Army Cutworm (Kansas Wheat)

Scouting time

The army cutworm is a late fall to early spring pest that occurs sporadically in the western two-thirds of Kansas. Infestations are notoriously unpredictable on a field-to-field basis but remarkably high populations have occurred in central Kansas in the past two years. Adult moths lay eggs in soil in the fall. The brown, faintly striped larvae hatch during the fall and early winter. Larvae feed on many plant species, and each adult female can lay more than a thousand eggs. Both factors contribute to the outbreak potential of this species. Larvae begin feeding during the winter whenever temperatures rise a few degrees above freezing. Small larvae strip cells from only one surface of the leaf, creating “windowpane” holes that often go unnoticed unless plants are carefully inspected. Larvae hide in loose soil at the base of plants, emerging to feed in the evening. Unlike other cutworms, only above ground plant parts are consumed, giving plants the appearance of being grazed by cattle.

Sampling method

Infestations in well-established stands will probably not require insecticide applications while wheat is dormant, but some fields never green up in the spring because of cutworm feeding. Frequent inspections during warm periods in February, March, and early April are strongly encouraged, particularly when preceded by a dry fall.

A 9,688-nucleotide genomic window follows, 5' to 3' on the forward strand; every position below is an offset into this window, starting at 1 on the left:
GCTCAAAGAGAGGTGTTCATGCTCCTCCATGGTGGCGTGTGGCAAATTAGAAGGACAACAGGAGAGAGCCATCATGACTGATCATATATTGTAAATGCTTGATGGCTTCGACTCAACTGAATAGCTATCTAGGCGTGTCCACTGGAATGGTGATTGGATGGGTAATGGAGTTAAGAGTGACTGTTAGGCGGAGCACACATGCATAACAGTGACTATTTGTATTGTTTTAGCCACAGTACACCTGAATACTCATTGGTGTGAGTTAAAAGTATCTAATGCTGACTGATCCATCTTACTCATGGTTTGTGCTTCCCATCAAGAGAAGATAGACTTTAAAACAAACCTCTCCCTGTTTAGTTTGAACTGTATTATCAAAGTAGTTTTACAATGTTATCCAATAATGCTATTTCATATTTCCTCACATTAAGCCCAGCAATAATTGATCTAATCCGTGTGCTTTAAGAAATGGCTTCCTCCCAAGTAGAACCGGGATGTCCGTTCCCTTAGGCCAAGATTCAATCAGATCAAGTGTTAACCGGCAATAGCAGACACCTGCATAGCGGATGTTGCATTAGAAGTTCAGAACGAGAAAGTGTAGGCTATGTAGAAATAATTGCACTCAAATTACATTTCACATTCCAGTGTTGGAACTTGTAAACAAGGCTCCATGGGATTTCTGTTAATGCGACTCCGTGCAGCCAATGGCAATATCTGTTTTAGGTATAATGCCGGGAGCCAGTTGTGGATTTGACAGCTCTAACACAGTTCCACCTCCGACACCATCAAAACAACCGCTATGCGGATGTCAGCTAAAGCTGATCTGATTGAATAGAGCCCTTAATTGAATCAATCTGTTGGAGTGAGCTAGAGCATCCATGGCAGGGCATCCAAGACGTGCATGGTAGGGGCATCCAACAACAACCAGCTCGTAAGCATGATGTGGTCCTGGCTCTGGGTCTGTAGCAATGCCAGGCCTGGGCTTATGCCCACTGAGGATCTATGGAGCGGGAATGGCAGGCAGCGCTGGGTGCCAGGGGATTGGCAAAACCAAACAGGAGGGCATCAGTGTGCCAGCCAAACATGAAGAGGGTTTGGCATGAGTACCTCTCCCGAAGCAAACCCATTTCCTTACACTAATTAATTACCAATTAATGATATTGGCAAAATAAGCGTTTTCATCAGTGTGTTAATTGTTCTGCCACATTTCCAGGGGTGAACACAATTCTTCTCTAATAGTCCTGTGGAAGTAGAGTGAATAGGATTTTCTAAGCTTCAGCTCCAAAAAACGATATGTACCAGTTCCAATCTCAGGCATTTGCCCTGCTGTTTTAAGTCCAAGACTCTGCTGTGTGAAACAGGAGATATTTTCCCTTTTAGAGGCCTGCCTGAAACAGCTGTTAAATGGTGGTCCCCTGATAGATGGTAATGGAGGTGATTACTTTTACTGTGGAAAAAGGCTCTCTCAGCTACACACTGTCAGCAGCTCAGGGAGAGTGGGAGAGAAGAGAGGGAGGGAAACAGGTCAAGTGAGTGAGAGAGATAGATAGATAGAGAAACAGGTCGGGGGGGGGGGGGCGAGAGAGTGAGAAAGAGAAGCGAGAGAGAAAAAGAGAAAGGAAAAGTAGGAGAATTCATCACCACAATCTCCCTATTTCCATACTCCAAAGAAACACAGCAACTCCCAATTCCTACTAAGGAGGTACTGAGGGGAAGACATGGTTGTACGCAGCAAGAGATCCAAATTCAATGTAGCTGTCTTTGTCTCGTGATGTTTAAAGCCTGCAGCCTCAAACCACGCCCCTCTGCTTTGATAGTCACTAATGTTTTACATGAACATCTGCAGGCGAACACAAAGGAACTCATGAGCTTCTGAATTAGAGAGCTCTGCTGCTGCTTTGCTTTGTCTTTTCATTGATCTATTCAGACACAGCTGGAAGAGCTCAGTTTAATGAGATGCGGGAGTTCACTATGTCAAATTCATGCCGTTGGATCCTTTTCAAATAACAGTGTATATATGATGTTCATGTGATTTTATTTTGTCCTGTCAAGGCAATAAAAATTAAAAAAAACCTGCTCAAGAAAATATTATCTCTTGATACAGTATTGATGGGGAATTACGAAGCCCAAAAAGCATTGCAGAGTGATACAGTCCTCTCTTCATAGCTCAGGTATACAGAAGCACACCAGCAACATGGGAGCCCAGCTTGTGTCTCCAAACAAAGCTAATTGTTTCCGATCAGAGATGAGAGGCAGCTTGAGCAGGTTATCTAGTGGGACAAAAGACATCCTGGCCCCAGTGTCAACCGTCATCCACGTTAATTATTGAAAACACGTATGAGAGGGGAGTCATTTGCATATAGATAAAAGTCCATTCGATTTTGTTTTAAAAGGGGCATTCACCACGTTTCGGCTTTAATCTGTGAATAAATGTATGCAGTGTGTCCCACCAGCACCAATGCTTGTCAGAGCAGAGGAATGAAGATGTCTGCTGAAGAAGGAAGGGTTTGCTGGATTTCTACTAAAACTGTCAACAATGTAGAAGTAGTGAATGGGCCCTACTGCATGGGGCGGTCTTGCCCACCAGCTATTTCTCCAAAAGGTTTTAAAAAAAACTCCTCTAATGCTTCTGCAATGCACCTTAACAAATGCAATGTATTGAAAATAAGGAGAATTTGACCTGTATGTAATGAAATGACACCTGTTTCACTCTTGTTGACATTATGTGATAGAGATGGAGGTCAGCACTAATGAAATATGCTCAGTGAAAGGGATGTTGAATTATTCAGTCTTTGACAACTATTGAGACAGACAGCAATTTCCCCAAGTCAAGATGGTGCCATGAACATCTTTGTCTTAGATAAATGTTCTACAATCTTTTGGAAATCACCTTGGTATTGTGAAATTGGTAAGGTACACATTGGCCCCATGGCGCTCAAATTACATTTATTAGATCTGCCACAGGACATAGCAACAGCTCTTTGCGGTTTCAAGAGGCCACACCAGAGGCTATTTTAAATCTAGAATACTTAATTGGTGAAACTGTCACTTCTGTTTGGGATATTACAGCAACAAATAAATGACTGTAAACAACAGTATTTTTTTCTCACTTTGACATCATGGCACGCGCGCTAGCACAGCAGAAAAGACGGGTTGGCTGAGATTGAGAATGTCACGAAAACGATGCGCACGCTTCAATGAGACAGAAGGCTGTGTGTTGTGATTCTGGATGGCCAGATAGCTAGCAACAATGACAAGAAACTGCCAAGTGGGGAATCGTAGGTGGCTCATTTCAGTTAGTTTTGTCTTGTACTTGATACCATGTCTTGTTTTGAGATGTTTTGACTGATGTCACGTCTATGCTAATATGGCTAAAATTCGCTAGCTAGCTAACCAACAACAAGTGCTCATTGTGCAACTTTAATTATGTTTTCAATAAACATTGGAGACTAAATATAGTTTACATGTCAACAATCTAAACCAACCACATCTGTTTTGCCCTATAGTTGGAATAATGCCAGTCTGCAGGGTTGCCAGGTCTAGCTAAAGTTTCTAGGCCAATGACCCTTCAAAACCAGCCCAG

Moisture availability, crop condition, and regrowth potential are all factors influencing potential losses to this pest. Late-planted fields under dry conditions with poor tillering may suffer economic damage with as few as one or two larvae per square foot. In most fields, treatment will not be necessary until populations average four to five worms per square foot. Vigorous, well-tillered fields under optimal growing conditions can tolerate even higher populations, as many as nine or 10 larvae per square foot, without measurable yield loss. Infestations in later stages of crop development are less damaging than early ones because established plants can compensate for considerable defoliation and larvae normally finish feeding before wheat enters reproductive stages.

Chemical control

Armyworm Management Options



Alpha-cypermethrin (Fastac EC)

 1.8 to 3.8 fl. oz./acre

Beta-cyfluthrin (Baythroid XL)

 0.014 to 0.019 lb. a.i./acre (1.8 to 2.4 fl. oz.)

Carbaryl (Sevin 80S)

 1.25 to 1.625 lb./acre

Chlorantraniliprole (Prevathon)

 0.047 to 0.067 lb. a.i. per acre or 14 to 20 fl. oz. per acre

Chlorpyrifos plus gamma-cyhalothrin (Cobalt Advanced)

 11 to 25 fl. oz./acre

Chlorpyrifos plus zeta-cypermethrin (Stallion)

 9.25 to 11.75 fl. oz./acre

Gamma-cyhalothrin (Proaxis)

 0.01 to 0.015 lb. a.i./acre (2.56 to 3.84 fl. oz.)

Lambda-cyhalothrin (Numerous products)

 0.02 to 0.03 lb. a.i./acre

Spinosad (Blackhawk)

 0.025 to 0.050 lb a.i./acre (1.1 to 3.3 fl. oz/acre)

Zeta-cypermethrin (Mustang MAXX, etc.)

 0.011 to 0.025 lb. a.i./acre (1.76 to 4.0 fl. oz.)


Non-chemical controls

None listed.

Content authors


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